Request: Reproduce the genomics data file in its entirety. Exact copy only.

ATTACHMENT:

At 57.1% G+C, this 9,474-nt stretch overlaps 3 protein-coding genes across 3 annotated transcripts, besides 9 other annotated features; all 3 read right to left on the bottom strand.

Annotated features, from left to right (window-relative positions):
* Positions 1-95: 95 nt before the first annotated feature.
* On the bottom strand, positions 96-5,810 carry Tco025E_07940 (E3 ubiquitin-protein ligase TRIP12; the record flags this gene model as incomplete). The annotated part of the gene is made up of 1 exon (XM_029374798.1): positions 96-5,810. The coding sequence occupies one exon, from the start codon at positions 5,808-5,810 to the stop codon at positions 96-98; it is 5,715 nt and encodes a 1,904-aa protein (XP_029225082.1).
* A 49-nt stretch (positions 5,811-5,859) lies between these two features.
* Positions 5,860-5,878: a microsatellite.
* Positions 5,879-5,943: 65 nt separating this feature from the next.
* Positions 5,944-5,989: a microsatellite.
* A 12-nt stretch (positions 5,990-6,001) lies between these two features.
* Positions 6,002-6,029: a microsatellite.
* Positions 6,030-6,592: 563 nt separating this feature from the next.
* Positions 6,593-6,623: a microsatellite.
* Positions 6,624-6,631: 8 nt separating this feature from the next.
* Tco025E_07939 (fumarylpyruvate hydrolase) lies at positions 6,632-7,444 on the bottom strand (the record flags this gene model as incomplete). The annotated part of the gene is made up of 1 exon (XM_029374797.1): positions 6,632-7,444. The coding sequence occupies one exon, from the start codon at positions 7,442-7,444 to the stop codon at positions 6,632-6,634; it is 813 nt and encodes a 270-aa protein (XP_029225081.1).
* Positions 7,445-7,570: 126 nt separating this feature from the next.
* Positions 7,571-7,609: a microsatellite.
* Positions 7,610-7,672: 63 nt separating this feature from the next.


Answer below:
At 57.1% G+C, this 9,474-nt stretch overlaps 3 protein-coding genes across 3 annotated transcripts, besides 9 other annotated features; all 3 read right to left on the bottom strand.

Annotated features, from left to right (window-relative positions):
* Positions 1-95: 95 nt before the first annotated feature.
* On the bottom strand, positions 96-5,810 carry Tco025E_07940 (E3 ubiquitin-protein ligase TRIP12; the record flags this gene model as incomplete). The annotated part of the gene is made up of 1 exon (XM_029374798.1): positions 96-5,810. The coding sequence occupies one exon, from the start codon at positions 5,808-5,810 to the stop codon at positions 96-98; it is 5,715 nt and encodes a 1,904-aa protein (XP_029225082.1).
* A 49-nt stretch (positions 5,811-5,859) lies between these two features.
* Positions 5,860-5,878: a microsatellite.
* Positions 5,879-5,943: 65 nt separating this feature from the next.
* Positions 5,944-5,989: a microsatellite.
* A 12-nt stretch (positions 5,990-6,001) lies between these two features.
* Positions 6,002-6,029: a microsatellite.
* Positions 6,030-6,592: 563 nt separating this feature from the next.
* Positions 6,593-6,623: a microsatellite.
* Positions 6,624-6,631: 8 nt separating this feature from the next.
* Tco025E_07939 (fumarylpyruvate hydrolase) lies at positions 6,632-7,444 on the bottom strand (the record flags this gene model as incomplete). The annotated part of the gene is made up of 1 exon (XM_029374797.1): positions 6,632-7,444. The coding sequence occupies one exon, from the start codon at positions 7,442-7,444 to the stop codon at positions 6,632-6,634; it is 813 nt and encodes a 270-aa protein (XP_029225081.1).
* Positions 7,445-7,570: 126 nt separating this feature from the next.
* Positions 7,571-7,609: a microsatellite.
* Positions 7,610-7,672: 63 nt separating this feature from the next.